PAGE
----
Arctic ice has reformed rapidly this winter after a record summer low, but it still covers less of the Arctic Ocean than it did in previous decades, NASA scientists announced today in an update of the states of Arctic and Antarctic sea ice.
March is the month where Arctic sea ice traditionally hits its highest extent after the Northern Hemisphere winter and Antarctic sea ice reaches its lowest extent. NASA satellites have monitored sea ice coverage over both poles for nearly 40 years.
Arctic sea ice reached a record low this past summer, with 23 percent less sea ice cover than the previous record low and 39 percent less than the average amount that has previously spanned the Arctic Ocean in the summer months.
This extraordinarily high melt opened the fabled Northwest Passage and spurred scientists' worries about whether the Arctic ice had reached a tipping point, where melting begins to spiral out of control.
NASA's satellite observations showed that while this winter's ice extent didn't dip below previous records, it was still well below the average amount seen in the past.
Antarctic sea ice has largely remained stable over the years of NASA's observations. The Antarctic has little long-term sea ice and a different climate and weather regime than the Arctic.
The area of ocean covered by sea ice isn't the only factor in the "health" of the Arctic ice.
Arctic sea ice comes in two types: older, thicker perennial ice that has survived at least one summer melt season and younger, thinner seasonal ice that forms in the winter and melts again in the summer.
Seasonal ice melts more easily because it is thin and salty, and so "it's flexible and crushable and more susceptible to winds and currents," said Seelye Martin of NASA's Cryospheric Sciences Program.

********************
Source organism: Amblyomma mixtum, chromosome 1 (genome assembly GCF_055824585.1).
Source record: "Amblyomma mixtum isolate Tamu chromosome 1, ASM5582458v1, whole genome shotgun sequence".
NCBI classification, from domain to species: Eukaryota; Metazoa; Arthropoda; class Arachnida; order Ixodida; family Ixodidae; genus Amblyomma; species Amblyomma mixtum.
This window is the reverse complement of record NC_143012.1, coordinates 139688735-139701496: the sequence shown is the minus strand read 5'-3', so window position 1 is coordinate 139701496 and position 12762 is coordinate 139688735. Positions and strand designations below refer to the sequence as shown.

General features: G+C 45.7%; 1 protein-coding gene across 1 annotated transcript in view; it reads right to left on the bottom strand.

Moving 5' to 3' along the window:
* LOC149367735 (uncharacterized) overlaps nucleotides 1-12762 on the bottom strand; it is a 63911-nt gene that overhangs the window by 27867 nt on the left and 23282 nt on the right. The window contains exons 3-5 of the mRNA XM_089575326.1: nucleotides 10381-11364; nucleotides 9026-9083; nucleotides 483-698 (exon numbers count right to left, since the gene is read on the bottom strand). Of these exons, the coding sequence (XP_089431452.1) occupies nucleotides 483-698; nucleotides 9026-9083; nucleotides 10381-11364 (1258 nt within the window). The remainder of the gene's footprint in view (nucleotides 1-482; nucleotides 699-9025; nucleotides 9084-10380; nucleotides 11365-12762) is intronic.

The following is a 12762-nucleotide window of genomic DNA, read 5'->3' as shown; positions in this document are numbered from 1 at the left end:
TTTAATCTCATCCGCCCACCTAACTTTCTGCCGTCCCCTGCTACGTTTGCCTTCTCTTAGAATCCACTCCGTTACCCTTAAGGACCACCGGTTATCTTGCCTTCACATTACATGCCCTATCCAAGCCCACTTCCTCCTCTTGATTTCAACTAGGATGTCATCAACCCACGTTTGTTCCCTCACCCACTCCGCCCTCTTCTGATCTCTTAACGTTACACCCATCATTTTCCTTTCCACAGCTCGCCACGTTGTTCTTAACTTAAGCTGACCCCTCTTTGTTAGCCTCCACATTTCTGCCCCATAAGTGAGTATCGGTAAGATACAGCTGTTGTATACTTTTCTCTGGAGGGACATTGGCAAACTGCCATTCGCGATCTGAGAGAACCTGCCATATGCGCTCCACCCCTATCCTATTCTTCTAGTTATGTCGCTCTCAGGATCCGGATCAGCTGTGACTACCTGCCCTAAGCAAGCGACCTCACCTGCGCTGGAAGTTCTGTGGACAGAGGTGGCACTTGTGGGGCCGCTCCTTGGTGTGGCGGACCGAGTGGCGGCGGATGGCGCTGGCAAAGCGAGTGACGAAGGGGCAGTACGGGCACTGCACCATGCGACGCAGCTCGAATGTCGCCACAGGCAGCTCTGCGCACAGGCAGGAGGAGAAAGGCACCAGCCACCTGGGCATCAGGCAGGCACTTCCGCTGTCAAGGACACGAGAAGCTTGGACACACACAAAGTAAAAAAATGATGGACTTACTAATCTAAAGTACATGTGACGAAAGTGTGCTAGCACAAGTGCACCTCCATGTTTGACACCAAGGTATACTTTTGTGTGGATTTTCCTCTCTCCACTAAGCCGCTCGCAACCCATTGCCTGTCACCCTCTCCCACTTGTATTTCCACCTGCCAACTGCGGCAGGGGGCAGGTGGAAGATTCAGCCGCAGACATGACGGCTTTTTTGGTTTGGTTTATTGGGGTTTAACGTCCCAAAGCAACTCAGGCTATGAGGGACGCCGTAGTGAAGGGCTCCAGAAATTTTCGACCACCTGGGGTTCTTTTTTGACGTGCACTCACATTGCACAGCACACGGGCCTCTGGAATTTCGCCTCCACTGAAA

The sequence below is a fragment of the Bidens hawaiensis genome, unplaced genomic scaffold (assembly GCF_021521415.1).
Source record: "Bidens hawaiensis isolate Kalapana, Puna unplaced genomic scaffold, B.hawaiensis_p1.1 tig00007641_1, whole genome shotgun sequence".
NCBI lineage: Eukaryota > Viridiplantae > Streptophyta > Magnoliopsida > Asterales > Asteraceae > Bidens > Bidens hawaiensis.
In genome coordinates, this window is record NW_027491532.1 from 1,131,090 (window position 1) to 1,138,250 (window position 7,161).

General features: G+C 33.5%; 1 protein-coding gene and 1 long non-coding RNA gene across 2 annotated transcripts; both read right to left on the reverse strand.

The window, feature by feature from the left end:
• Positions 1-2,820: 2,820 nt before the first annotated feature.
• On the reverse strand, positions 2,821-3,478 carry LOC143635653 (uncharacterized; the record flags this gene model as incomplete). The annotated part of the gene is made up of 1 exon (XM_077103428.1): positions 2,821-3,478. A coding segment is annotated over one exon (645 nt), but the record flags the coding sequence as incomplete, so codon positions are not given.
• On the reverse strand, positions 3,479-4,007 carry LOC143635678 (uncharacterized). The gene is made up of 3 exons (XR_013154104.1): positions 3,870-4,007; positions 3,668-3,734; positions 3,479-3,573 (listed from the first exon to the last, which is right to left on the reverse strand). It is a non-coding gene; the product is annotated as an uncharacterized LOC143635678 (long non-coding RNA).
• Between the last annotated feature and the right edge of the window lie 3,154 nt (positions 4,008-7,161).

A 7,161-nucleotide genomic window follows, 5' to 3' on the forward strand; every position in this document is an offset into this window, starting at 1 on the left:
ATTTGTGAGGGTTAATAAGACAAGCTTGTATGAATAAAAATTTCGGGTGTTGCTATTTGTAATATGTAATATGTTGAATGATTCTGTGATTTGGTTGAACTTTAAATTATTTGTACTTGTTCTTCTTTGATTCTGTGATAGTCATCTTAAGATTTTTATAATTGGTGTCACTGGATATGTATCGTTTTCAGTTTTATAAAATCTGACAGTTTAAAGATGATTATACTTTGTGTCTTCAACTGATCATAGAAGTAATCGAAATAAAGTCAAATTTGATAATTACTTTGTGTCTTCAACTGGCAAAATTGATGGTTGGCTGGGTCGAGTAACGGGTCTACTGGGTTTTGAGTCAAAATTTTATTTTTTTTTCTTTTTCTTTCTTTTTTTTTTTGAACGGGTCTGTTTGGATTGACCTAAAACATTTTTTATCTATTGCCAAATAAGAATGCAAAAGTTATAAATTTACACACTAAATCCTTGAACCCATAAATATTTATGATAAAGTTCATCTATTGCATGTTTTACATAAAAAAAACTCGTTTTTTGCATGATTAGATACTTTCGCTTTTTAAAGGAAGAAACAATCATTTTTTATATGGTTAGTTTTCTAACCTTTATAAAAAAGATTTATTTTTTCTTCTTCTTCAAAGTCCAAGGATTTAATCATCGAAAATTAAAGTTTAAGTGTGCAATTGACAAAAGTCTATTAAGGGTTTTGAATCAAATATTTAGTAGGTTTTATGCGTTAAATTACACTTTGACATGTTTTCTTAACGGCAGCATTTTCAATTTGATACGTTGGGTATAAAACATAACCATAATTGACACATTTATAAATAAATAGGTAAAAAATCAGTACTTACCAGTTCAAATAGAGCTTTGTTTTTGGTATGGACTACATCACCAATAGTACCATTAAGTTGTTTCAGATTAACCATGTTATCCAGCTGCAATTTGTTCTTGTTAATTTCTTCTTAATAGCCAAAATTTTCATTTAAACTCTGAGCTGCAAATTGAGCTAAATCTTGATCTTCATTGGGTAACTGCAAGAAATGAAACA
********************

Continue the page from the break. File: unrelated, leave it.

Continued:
Colder temperatures in parts of the Arctic increased the amount of thin, seasonal ice that formed this winter. So while Arctic sea ice was dominated by multiyear, perennial ice in past decades , it is mostly now younger, newly-formed ice.
The amount of older, perennial sea ice has substantially decreased over the past few years, and "has reached an all-time minimum," Martin said. This low is in part due to the substantial 2007 summer melt, attributed in part to climate change.
Future of the Arctic
What these colder temperatures and the slightly higher winter extent this year will mean come summer is uncertain. But because the majority of the ice is young and thin, it would be more susceptible to summer melt.
Whether any perennial sea ice will recover is also uncertain, but "it's not likely that the perennial ice cover will recover [to where it was in the past] in the near future," said Josefino Comiso of NASA's Goddard Space Flight Center in Greenbelt, Md.
Some of the seasonal ice could become perennial sea ice if summer conditions are cooler than normal this year, Meier noted, as some of the seasonal ice has formed higher north than ever before.
But, "one cold summer is not going to do it, one cold winter is not going to do it," Meier said. Numerous years of colder temperatures would be needed to restore the Arctic sea ice to where it was in the 1980s, and that is not likely to happen with the increasing levels of heat-trapping greenhouse gases in the atmosphere, he added.
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Andrea Thompson is an associate editor at Scientific American, where she covers sustainability, energy and the environment. Prior to that, she was a senior writer covering climate science at Climate Central and a reporter and editor at Live Science, where she primarily covered Earth science and the environment. She holds a graduate degree in science health and environmental reporting from New York University, as well as a bachelor of science and and masters of science in atmospheric chemistry from the Georgia Institute of Technology.